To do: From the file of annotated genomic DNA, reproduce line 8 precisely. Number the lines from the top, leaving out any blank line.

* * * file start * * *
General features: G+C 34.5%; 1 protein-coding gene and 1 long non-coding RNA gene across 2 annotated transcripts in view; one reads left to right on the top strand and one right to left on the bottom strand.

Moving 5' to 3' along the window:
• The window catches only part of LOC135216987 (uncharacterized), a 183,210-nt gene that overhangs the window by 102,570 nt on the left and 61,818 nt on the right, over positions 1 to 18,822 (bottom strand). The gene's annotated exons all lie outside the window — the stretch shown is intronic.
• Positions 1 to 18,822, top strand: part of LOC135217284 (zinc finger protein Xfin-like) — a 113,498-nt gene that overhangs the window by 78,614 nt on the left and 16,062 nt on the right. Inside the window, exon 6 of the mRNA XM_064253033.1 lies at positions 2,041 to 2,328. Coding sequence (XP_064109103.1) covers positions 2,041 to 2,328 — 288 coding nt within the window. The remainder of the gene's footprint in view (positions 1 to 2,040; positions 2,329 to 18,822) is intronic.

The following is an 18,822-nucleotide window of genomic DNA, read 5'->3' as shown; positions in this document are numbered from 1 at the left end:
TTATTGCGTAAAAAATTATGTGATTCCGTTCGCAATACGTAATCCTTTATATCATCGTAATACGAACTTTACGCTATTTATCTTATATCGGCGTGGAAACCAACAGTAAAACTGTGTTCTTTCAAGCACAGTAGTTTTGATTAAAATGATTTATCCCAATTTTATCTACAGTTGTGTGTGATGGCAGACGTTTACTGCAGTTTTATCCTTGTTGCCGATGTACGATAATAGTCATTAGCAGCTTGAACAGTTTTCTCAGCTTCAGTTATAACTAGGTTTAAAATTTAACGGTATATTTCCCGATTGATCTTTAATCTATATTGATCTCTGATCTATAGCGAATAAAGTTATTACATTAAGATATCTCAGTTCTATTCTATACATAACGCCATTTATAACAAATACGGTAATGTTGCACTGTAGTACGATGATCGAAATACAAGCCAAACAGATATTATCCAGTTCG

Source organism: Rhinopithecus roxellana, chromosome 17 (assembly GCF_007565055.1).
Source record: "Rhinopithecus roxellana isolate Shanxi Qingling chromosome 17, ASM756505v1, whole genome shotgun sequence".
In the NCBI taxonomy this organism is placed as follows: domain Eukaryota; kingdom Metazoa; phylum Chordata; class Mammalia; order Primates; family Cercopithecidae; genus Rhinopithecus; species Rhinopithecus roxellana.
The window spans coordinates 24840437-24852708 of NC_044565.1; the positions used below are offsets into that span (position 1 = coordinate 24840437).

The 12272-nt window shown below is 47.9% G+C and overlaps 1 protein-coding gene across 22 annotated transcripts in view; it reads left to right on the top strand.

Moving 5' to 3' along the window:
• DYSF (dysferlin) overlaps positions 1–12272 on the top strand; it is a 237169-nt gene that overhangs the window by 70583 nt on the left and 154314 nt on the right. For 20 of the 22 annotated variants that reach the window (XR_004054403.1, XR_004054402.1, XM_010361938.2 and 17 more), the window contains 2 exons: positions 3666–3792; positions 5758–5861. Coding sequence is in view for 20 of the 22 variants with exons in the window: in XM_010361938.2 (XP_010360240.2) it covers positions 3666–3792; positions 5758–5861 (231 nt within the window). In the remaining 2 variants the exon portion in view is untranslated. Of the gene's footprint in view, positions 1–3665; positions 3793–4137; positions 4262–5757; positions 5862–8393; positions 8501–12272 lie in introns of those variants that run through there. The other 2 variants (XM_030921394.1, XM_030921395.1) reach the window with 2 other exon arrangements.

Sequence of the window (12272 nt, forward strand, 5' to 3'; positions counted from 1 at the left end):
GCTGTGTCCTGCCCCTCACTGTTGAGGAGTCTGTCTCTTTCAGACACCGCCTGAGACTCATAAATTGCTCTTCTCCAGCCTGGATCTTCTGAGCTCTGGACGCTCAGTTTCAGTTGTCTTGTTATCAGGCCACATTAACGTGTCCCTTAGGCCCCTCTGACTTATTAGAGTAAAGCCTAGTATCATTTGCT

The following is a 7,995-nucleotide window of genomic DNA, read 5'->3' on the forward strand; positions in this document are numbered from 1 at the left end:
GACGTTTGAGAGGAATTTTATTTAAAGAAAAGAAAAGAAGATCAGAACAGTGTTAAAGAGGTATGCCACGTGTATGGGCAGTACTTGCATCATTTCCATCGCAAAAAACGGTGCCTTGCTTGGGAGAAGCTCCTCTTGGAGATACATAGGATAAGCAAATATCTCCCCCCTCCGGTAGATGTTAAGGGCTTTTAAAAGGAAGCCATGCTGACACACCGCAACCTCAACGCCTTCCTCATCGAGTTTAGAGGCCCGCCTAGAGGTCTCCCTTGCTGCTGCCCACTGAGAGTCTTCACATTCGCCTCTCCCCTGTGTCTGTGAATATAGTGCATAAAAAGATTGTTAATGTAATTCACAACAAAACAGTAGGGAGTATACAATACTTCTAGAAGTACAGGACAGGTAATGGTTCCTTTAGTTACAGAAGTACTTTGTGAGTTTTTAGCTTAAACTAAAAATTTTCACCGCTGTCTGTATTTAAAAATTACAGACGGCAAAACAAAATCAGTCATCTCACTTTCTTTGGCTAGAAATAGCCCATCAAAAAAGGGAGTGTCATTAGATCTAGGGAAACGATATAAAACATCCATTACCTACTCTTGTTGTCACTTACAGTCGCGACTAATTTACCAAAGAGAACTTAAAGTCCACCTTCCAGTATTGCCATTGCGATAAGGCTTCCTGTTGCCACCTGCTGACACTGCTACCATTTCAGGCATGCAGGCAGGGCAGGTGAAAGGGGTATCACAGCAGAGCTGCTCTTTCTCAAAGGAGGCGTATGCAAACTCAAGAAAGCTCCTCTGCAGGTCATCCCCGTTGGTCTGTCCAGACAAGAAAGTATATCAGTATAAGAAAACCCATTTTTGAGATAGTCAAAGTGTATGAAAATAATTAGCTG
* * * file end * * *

Source record: "Rhinopithecus roxellana isolate Shanxi Qingling chromosome 17, ASM756505v1, whole genome shotgun sequence".